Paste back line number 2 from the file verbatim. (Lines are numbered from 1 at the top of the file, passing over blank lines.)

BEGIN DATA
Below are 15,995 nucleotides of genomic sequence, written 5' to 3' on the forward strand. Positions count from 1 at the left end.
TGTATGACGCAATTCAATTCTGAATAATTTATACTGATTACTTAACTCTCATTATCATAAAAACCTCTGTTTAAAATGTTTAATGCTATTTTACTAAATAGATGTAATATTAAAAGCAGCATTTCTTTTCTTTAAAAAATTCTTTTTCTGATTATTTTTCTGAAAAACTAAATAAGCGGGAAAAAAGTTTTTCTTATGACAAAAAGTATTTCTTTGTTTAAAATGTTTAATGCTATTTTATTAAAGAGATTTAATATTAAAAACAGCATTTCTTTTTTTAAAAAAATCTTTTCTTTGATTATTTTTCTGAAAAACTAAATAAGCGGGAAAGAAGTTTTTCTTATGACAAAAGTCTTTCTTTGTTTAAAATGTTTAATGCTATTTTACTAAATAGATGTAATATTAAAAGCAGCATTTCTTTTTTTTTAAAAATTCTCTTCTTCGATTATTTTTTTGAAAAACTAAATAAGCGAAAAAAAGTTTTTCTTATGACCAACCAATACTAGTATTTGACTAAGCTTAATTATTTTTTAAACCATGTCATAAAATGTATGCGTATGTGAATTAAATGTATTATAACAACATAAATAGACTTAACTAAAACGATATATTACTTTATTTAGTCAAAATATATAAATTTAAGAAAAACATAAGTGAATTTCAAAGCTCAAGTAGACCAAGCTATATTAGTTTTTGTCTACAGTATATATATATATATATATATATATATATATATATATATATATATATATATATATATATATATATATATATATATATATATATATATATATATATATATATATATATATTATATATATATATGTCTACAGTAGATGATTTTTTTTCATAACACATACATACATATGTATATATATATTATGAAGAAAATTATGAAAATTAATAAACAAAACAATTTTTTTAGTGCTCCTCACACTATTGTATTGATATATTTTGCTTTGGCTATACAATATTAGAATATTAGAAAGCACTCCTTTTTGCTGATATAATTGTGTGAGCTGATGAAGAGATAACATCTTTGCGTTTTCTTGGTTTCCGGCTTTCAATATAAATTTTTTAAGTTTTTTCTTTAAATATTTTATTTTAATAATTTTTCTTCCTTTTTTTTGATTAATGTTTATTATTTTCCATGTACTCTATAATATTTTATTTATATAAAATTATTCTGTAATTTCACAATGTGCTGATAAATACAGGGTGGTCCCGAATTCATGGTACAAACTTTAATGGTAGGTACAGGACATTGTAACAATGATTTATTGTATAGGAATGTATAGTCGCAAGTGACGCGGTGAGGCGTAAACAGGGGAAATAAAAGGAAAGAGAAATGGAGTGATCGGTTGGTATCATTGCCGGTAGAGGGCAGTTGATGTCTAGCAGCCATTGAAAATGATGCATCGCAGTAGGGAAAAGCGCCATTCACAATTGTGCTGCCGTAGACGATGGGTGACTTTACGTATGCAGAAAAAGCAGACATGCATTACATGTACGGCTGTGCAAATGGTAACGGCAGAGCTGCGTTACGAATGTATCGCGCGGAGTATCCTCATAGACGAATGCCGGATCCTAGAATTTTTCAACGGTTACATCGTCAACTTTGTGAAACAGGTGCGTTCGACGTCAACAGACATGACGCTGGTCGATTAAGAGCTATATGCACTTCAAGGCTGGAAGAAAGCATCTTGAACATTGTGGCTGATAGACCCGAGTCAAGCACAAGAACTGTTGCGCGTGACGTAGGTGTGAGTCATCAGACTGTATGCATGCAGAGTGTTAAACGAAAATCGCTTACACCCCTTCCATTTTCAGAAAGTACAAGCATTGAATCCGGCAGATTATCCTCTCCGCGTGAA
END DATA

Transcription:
TGTATGACGCAATTCAATTCTGAATAATTTATACTGATTACTTAACTCTCATTATCATAAAAACCTCTGTTTAAAATGTTTAATGCTATTTTACTAAATAGATGTAATATTAAAAGCAGCATTTCTTTTCTTTAAAAAATTCTTTTTCTGATTATTTTTCTGAAAAACTAAATAAGCGGGAAAAAAGTTTTTCTTATGACAAAAAGTATTTCTTTGTTTAAAATGTTTAATGCTATTTTATTAAAGAGATTTAATATTAAAAACAGCATTTCTTTTTTTAAAAAAATCTTTTCTTTGATTATTTTTCTGAAAAACTAAATAAGCGGGAAAGAAGTTTTTCTTATGACAAAAGTCTTTCTTTGTTTAAAATGTTTAATGCTATTTTACTAAATAGATGTAATATTAAAAGCAGCATTTCTTTTTTTTTAAAAATTCTCTTCTTCGATTATTTTTTTGAAAAACTAAATAAGCGAAAAAAAGTTTTTCTTATGACCAACCAATACTAGTATTTGACTAAGCTTAATTATTTTTTAAACCATGTCATAAAATGTATGCGTATGTGAATTAAATGTATTATAACAACATAAATAGACTTAACTAAAACGATATATTACTTTATTTAGTCAAAATATATAAATTTAAGAAAAACATAAGTGAATTTCAAAGCTCAAGTAGACCAAGCTATATTAGTTTTTGTCTACAGTATATATATATATATATATATATATATATATATATATATATATATATATATATATATATATATATATATATATATATATATATATATATATATATATATATATATATATTATATATATATATGTCTACAGTAGATGATTTTTTTTCATAACACATACATACATATGTATATATATATTATGAAGAAAATTATGAAAATTAATAAACAAAACAATTTTTTTAGTGCTCCTCACACTATTGTATTGATATATTTTGCTTTGGCTATACAATATTAGAATATTAGAAAGCACTCCTTTTTGCTGATATAATTGTGTGAGCTGATGAAGAGATAACATCTTTGCGTTTTCTTGGTTTCCGGCTTTCAATATAAATTTTTTAAGTTTTTTCTTTAAATATTTTATTTTAATAATTTTTCTTCCTTTTTTTTGATTAATGTTTATTATTTTCCATGTACTCTATAATATTTTATTTATATAAAATTATTCTGTAATTTCACAATGTGCTGATAAATACAGGGTGGTCCCGAATTCATGGTACAAACTTTAATGGTAGGTACAGGACATTGTAACAATGATTTATTGTATAGGAATGTATAGTCGCAAGTGACGCGGTGAGGCGTAAACAGGGGAAATAAAAGGAAAGAGAAATGGAGTGATCGGTTGGTATCATTGCCGGTAGAGGGCAGTTGATGTCTAGCAGCCATTGAAAATGATGCATCGCAGTAGGGAAAAGCGCCATTCACAATTGTGCTGCCGTAGACGATGGGTGACTTTACGTATGCAGAAAAAGCAGACATGCATTACATGTACGGCTGTGCAAATGGTAACGGCAGAGCTGCGTTACGAATGTATCGCGCGGAGTATCCTCATAGACGAATGCCGGATCCTAGAATTTTTCAACGGTTACATCGTCAACTTTGTGAAACAGGTGCGTTCGACGTCAACAGACATGACGCTGGTCGATTAAGAGCTATATGCACTTCAAGGCTGGAAGAAAGCATCTTGAACATTGTGGCTGATAGACCCGAGTCAAGCACAAGAACTGTTGCGCGTGACGTAGGTGTGAGTCATCAGACTGTATGCATGCAGAGTGTTAAACGAAAATCGCTTACACCCCTTCCATTTTCAGAAAGTACAAGCATTGAATCCGGCAGATTATCCTCTCCGCGTGAA